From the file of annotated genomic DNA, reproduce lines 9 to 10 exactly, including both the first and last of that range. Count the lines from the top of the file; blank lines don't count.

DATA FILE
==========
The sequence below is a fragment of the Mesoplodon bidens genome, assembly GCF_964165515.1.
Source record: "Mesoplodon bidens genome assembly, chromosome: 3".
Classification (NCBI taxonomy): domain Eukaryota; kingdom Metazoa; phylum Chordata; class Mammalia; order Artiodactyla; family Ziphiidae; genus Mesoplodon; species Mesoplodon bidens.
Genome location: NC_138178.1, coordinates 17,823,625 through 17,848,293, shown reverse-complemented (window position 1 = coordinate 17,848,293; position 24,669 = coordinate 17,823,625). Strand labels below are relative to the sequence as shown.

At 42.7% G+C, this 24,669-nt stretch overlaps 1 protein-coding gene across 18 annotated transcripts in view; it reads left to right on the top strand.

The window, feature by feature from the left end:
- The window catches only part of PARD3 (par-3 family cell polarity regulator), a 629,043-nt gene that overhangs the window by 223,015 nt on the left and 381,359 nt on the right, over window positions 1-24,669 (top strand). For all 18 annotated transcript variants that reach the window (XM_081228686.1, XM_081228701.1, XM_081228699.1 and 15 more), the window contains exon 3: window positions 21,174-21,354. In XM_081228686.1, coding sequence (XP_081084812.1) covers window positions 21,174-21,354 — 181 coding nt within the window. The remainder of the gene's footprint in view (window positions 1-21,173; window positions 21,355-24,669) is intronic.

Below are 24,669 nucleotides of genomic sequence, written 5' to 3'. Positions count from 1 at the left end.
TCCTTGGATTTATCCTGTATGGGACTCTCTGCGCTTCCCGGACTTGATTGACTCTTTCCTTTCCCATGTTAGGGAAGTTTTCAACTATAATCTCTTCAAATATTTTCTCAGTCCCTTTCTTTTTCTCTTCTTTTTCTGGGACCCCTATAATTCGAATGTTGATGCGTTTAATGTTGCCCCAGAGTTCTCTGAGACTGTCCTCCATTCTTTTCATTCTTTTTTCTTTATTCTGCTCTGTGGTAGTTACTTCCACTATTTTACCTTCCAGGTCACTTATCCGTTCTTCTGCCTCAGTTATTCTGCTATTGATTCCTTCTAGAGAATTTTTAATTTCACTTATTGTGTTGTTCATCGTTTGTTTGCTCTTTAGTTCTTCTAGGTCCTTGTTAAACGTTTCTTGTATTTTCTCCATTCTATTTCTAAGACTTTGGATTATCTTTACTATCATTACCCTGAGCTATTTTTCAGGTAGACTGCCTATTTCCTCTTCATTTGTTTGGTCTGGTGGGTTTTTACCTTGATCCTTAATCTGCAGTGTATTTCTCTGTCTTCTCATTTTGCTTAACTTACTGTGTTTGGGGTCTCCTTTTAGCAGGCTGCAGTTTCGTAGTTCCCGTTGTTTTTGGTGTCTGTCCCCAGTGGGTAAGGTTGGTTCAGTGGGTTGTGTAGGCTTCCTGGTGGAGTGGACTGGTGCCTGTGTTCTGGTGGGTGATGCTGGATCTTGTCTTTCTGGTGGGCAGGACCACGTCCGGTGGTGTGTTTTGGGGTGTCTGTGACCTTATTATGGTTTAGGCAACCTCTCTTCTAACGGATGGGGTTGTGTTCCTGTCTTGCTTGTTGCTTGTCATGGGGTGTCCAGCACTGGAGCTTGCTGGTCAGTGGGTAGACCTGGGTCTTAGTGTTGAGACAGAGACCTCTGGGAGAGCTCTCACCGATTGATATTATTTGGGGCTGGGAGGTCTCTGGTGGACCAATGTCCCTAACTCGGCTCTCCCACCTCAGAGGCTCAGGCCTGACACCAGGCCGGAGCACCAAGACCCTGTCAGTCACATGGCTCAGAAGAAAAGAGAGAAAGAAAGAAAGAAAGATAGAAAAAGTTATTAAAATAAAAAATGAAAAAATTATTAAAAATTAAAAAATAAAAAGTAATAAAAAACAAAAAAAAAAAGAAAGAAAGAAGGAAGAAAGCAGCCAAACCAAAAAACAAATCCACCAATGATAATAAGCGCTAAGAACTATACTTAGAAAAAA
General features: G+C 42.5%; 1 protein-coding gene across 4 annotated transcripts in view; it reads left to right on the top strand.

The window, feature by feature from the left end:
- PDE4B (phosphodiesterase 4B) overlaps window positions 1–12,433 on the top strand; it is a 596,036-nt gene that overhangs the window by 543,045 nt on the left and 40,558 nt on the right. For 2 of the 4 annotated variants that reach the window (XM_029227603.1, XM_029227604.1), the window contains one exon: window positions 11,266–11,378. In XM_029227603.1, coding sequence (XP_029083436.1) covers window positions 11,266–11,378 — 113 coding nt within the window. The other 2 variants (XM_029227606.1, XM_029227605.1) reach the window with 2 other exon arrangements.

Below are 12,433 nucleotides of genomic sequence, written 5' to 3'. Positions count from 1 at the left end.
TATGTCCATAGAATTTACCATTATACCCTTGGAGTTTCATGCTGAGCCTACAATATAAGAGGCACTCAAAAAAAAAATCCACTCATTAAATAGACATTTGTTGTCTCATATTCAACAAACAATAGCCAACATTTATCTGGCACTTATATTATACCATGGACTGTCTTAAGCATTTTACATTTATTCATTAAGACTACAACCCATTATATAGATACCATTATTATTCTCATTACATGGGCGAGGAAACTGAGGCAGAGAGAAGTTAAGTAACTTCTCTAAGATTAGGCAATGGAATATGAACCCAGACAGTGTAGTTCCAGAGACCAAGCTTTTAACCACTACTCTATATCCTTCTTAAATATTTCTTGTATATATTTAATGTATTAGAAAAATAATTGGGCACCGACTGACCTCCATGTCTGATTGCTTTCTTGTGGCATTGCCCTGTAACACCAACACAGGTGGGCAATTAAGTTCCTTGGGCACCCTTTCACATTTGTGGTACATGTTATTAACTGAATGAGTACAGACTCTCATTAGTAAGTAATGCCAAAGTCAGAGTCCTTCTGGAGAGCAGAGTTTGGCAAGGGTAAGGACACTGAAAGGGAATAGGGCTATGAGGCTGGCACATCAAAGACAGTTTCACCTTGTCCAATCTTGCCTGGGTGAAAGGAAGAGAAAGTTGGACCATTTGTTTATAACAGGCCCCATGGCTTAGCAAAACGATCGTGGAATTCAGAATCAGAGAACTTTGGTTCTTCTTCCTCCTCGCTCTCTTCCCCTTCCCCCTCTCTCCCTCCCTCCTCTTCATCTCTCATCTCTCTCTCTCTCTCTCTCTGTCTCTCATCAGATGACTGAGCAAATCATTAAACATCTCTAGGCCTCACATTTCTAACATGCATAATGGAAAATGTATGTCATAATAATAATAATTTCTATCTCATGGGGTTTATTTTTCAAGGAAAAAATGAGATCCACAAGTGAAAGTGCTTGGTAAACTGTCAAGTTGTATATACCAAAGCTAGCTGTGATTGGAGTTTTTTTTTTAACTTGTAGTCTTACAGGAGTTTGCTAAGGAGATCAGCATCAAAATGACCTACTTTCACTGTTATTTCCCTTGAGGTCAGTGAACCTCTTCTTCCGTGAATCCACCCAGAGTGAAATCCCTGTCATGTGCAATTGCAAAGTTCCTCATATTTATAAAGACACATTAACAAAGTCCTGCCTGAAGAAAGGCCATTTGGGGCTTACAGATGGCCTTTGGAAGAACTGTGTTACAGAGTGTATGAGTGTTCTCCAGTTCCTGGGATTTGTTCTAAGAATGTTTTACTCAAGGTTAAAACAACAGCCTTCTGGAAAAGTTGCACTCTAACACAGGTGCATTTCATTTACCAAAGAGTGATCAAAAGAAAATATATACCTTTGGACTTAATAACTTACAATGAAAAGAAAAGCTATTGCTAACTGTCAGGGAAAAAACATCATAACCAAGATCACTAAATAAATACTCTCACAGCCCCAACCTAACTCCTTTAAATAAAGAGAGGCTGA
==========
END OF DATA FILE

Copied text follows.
TCCTTGGATTTATCCTGTATGGGACTCTCTGCGCTTCCCGGACTTGATTGACTCTTTCCTTTCCCATGTTAGGGAAGTTTTCAACTATAATCTCTTCAAATATTTTCTCAGTCCCTTTCTTTTTCTCTTCTTTTTCTGGGACCCCTATAATTCGAATGTTGATGCGTTTAATGTTGCCCCAGAGTTCTCTGAGACTGTCCTCCATTCTTTTCATTCTTTTTTCTTTATTCTGCTCTGTGGTAGTTACTTCCACTATTTTACCTTCCAGGTCACTTATCCGTTCTTCTGCCTCAGTTATTCTGCTATTGATTCCTTCTAGAGAATTTTTAATTTCACTTATTGTGTTGTTCATCGTTTGTTTGCTCTTTAGTTCTTCTAGGTCCTTGTTAAACGTTTCTTGTATTTTCTCCATTCTATTTCTAAGACTTTGGATTATCTTTACTATCATTACCCTGAGCTATTTTTCAGGTAGACTGCCTATTTCCTCTTCATTTGTTTGGTCTGGTGGGTTTTTACCTTGATCCTTAATCTGCAGTGTATTTCTCTGTCTTCTCATTTTGCTTAACTTACTGTGTTTGGGGTCTCCTTTTAGCAGGCTGCAGTTTCGTAGTTCCCGTTGTTTTTGGTGTCTGTCCCCAGTGGGTAAGGTTGGTTCAGTGGGTTGTGTAGGCTTCCTGGTGGAGTGGACTGGTGCCTGTGTTCTGGTGGGTGATGCTGGATCTTGTCTTTCTGGTGGGCAGGACCACGTCCGGTGGTGTGTTTTGGGGTGTCTGTGACCTTATTATGGTTTAGGCAACCTCTCTTCTAACGGATGGGGTTGTGTTCCTGTCTTGCTTGTTGCTTGTCATGGGGTGTCCAGCACTGGAGCTTGCTGGTCAGTGGGTAGACCTGGGTCTTAGTGTTGAGACAGAGACCTCTGGGAGAGCTCTCACCGATTGATATTATTTGGGGCTGGGAGGTCTCTGGTGGACCAATGTCCCTAACTCGGCTCTCCCACCTCAGAGGCTCAGGCCTGACACCAGGCCGGAGCACCAAGACCCTGTCAGTCACATGGCTCAGAAGAAAAGAGAGAAAGAAAGAAAGAAAGATAGAAAAAGTTATTAAAATAAAAAATGAAAAAATTATTAAAAATTAAAAAATAAAAAGTAATAAAAAACAAAAAAAAAAAGAAAGAAAGAAGGAAGAAAGCAGCCAAACCAAAAAACAAATCCACCAATGATAATAAGCGCTAAGAACTATACTTAGAAAAAA
General features: G+C 42.5%; 1 protein-coding gene across 4 annotated transcripts in view; it reads left to right on the top strand.